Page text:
*But don’t eat it. C’mon. Moisturizer is safe to wear, and we don’t eat that either.
I purposely designed the hair look to be androgynous so anyone with enough hair can do it. The eye make-up, of course, is down to preference. This would be an AWESOME look for a pride march, a rave or dubstep gig, or any other time you want to show that you love glow in the dark rainbows!
What do you think? Do you like it? Next week I’m doing a rainbow UV glow in the dark no-shave mohican because I’ve wanted to try a mohican since I was like 6 and saw my stepdad’s mohican (y’all probably call it a mohawk in the United States but we invented punk so I’m not fully translating this one).
To get silver hair, and maintain my silver hair, what do I use between the silver shampoo? It’s a good question because silver hair is REALLY high-maintenance and there’s a lot you need to do to keep it looking ethereal and shiny.
First off, I need to explain something important. To look after your silver hair, you should only use silver shampoo once or twice a week! The rest of the time, you need to wash in something else or you’ll get colour build-up.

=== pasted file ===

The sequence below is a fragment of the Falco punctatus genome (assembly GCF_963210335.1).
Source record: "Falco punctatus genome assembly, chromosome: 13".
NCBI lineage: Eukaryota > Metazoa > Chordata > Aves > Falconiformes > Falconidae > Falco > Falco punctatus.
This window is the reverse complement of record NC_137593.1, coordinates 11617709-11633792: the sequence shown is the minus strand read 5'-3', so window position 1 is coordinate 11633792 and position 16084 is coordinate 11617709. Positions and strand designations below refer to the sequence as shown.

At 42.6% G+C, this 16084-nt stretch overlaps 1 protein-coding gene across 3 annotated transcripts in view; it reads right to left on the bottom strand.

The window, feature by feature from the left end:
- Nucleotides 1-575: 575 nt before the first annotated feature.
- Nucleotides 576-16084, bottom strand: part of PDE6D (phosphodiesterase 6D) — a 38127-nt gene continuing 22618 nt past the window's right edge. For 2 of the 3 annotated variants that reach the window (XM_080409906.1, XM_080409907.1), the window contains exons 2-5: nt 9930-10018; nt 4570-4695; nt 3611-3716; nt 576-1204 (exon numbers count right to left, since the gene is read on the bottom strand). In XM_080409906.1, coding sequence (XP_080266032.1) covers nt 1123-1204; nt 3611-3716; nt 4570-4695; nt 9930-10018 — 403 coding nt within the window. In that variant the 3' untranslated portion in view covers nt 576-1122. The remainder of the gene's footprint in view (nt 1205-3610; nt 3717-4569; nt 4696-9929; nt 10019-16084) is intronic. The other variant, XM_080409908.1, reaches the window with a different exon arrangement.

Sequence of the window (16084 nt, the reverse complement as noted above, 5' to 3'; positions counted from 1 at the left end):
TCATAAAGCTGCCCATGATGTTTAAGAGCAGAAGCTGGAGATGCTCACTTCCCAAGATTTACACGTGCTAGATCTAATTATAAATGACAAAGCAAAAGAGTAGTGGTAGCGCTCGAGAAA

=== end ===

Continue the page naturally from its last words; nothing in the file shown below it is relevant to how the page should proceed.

To maintain my silver hair, I have to take good care of it by making sure it stays nourished and conditioned. This article is about how I do that.
I’ve got a range of products that I use, some expensive, some cheap, for the “rest days” when I am not using a silver shampoo to avoid build-up and maintain healthy hair:
Claudia Schiffer Omega Complex: It’s drugstore available, the shampoo has got sulphates and yet somehow, this Omega Repair Mask makes my hair feel softer, smoother and fresher than anything else. It goes against modern hair advice, due to being less than $10 a bottle and the shampoo being all sulphatey, but maybe my hair needs that sometimes. This is my most frequently used pair of non-silver products.
Pure:Ology Shampoo: I was put onto this by this Grazia article I read, where 3 fashion editors explained how they cared for their long blonde hair. It was really informative and full of product recommendations, although not all of the products are as readily available as of 2015 as I would like. The shampoo is gentle, and smells nice and doesn’t leave deposits or take weeks to wash out.